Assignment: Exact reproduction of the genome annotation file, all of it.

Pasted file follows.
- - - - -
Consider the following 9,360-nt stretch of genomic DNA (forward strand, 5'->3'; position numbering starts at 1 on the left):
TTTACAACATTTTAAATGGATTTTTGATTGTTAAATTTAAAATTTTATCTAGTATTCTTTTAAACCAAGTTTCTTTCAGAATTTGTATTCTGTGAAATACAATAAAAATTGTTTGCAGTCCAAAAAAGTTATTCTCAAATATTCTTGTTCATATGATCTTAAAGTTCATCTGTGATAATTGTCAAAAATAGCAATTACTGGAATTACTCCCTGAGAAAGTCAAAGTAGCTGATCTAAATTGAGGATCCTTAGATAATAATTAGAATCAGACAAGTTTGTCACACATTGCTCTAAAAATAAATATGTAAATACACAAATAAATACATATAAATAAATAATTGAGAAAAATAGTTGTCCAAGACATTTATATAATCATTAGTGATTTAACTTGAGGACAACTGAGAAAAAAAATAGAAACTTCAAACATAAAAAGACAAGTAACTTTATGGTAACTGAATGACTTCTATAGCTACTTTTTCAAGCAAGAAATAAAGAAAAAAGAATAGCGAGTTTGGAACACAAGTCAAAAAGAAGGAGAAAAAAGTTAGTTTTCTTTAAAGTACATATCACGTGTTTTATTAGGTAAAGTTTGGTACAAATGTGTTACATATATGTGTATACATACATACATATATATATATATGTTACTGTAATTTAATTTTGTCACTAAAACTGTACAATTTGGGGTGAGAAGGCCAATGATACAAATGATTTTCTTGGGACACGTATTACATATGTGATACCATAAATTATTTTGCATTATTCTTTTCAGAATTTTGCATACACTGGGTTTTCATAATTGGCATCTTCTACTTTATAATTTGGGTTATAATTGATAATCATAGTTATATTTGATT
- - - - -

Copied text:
Consider the following 9,360-nt stretch of genomic DNA (forward strand, 5'->3'; position numbering starts at 1 on the left):
TTTACAACATTTTAAATGGATTTTTGATTGTTAAATTTAAAATTTTATCTAGTATTCTTTTAAACCAAGTTTCTTTCAGAATTTGTATTCTGTGAAATACAATAAAAATTGTTTGCAGTCCAAAAAAGTTATTCTCAAATATTCTTGTTCATATGATCTTAAAGTTCATCTGTGATAATTGTCAAAAATAGCAATTACTGGAATTACTCCCTGAGAAAGTCAAAGTAGCTGATCTAAATTGAGGATCCTTAGATAATAATTAGAATCAGACAAGTTTGTCACACATTGCTCTAAAAATAAATATGTAAATACACAAATAAATACATATAAATAAATAATTGAGAAAAATAGTTGTCCAAGACATTTATATAATCATTAGTGATTTAACTTGAGGACAACTGAGAAAAAAAATAGAAACTTCAAACATAAAAAGACAAGTAACTTTATGGTAACTGAATGACTTCTATAGCTACTTTTTCAAGCAAGAAATAAAGAAAAAAGAATAGCGAGTTTGGAACACAAGTCAAAAAGAAGGAGAAAAAAGTTAGTTTTCTTTAAAGTACATATCACGTGTTTTATTAGGTAAAGTTTGGTACAAATGTGTTACATATATGTGTATACATACATACATATATATATATATGTTACTGTAATTTAATTTTGTCACTAAAACTGTACAATTTGGGGTGAGAAGGCCAATGATACAAATGATTTTCTTGGGACACGTATTACATATGTGATACCATAAATTATTTTGCATTATTCTTTTCAGAATTTTGCATACACTGGGTTTTCATAATTGGCATCTTCTACTTTATAATTTGGGTTATAATTGATAATCATAGTTATATTTGATT